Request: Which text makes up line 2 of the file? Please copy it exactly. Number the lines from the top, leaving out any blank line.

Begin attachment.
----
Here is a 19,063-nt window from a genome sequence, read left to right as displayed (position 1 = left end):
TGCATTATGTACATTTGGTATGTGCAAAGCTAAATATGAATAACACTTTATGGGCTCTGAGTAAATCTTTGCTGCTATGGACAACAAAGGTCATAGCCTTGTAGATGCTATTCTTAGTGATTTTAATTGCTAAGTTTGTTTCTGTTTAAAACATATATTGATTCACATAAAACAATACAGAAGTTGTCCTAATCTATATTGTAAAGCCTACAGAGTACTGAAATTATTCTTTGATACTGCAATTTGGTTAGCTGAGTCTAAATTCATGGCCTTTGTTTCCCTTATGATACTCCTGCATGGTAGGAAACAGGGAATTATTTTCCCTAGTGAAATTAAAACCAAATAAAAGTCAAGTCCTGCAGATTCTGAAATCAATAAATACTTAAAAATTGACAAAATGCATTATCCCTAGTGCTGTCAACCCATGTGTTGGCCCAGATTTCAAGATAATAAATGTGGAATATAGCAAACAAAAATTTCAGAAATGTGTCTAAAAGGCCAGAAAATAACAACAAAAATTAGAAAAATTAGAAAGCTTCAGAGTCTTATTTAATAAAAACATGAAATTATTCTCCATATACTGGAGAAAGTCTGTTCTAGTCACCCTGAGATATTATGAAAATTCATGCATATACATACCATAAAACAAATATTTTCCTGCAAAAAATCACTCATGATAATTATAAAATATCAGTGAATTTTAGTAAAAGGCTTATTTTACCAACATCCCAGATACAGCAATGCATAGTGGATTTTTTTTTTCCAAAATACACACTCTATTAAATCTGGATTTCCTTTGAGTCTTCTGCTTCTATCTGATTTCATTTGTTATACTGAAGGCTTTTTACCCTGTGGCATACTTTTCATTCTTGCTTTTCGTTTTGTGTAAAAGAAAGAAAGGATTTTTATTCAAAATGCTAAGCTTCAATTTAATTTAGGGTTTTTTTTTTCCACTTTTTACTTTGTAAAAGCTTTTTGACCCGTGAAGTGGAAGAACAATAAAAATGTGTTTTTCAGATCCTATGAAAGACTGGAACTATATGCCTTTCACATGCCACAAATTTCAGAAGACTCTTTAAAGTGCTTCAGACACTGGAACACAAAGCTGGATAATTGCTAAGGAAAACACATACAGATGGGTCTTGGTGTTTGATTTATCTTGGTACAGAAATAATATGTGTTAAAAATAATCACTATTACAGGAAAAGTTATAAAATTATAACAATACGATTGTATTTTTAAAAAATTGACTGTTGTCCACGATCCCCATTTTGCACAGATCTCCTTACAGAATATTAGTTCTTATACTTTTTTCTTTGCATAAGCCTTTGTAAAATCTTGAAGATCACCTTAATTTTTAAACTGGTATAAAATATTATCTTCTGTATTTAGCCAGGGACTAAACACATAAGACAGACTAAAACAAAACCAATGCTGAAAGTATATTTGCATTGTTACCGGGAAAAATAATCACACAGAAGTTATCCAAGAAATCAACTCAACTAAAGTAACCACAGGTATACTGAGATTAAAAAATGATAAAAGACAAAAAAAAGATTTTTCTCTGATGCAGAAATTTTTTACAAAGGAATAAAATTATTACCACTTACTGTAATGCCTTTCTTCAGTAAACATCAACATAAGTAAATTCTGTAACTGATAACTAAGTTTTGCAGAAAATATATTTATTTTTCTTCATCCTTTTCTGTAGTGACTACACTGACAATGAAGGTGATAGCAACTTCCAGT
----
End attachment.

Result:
TGCATTATGTACATTTGGTATGTGCAAAGCTAAATATGAATAACACTTTATGGGCTCTGAGTAAATCTTTGCTGCTATGGACAACAAAGGTCATAGCCTTGTAGATGCTATTCTTAGTGATTTTAATTGCTAAGTTTGTTTCTGTTTAAAACATATATTGATTCACATAAAACAATACAGAAGTTGTCCTAATCTATATTGTAAAGCCTACAGAGTACTGAAATTATTCTTTGATACTGCAATTTGGTTAGCTGAGTCTAAATTCATGGCCTTTGTTTCCCTTATGATACTCCTGCATGGTAGGAAACAGGGAATTATTTTCCCTAGTGAAATTAAAACCAAATAAAAGTCAAGTCCTGCAGATTCTGAAATCAATAAATACTTAAAAATTGACAAAATGCATTATCCCTAGTGCTGTCAACCCATGTGTTGGCCCAGATTTCAAGATAATAAATGTGGAATATAGCAAACAAAAATTTCAGAAATGTGTCTAAAAGGCCAGAAAATAACAACAAAAATTAGAAAAATTAGAAAGCTTCAGAGTCTTATTTAATAAAAACATGAAATTATTCTCCATATACTGGAGAAAGTCTGTTCTAGTCACCCTGAGATATTATGAAAATTCATGCATATACATACCATAAAACAAATATTTTCCTGCAAAAAATCACTCATGATAATTATAAAATATCAGTGAATTTTAGTAAAAGGCTTATTTTACCAACATCCCAGATACAGCAATGCATAGTGGATTTTTTTTTTCCAAAATACACACTCTATTAAATCTGGATTTCCTTTGAGTCTTCTGCTTCTATCTGATTTCATTTGTTATACTGAAGGCTTTTTACCCTGTGGCATACTTTTCATTCTTGCTTTTCGTTTTGTGTAAAAGAAAGAAAGGATTTTTATTCAAAATGCTAAGCTTCAATTTAATTTAGGGTTTTTTTTTTCCACTTTTTACTTTGTAAAAGCTTTTTGACCCGTGAAGTGGAAGAACAATAAAAATGTGTTTTTCAGATCCTATGAAAGACTGGAACTATATGCCTTTCACATGCCACAAATTTCAGAAGACTCTTTAAAGTGCTTCAGACACTGGAACACAAAGCTGGATAATTGCTAAGGAAAACACATACAGATGGGTCTTGGTGTTTGATTTATCTTGGTACAGAAATAATATGTGTTAAAAATAATCACTATTACAGGAAAAGTTATAAAATTATAACAATACGATTGTATTTTTAAAAAATTGACTGTTGTCCACGATCCCCATTTTGCACAGATCTCCTTACAGAATATTAGTTCTTATACTTTTTTCTTTGCATAAGCCTTTGTAAAATCTTGAAGATCACCTTAATTTTTAAACTGGTATAAAATATTATCTTCTGTATTTAGCCAGGGACTAAACACATAAGACAGACTAAAACAAAACCAATGCTGAAAGTATATTTGCATTGTTACCGGGAAAAATAATCACACAGAAGTTATCCAAGAAATCAACTCAACTAAAGTAACCACAGGTATACTGAGATTAAAAAATGATAAAAGACAAAAAAAAGATTTTTCTCTGATGCAGAAATTTTTTACAAAGGAATAAAATTATTACCACTTACTGTAATGCCTTTCTTCAGTAAACATCAACATAAGTAAATTCTGTAACTGATAACTAAGTTTTGCAGAAAATATATTTATTTTTCTTCATCCTTTTCTGTAGTGACTACACTGACAATGAAGGTGATAGCAACTTCCAGT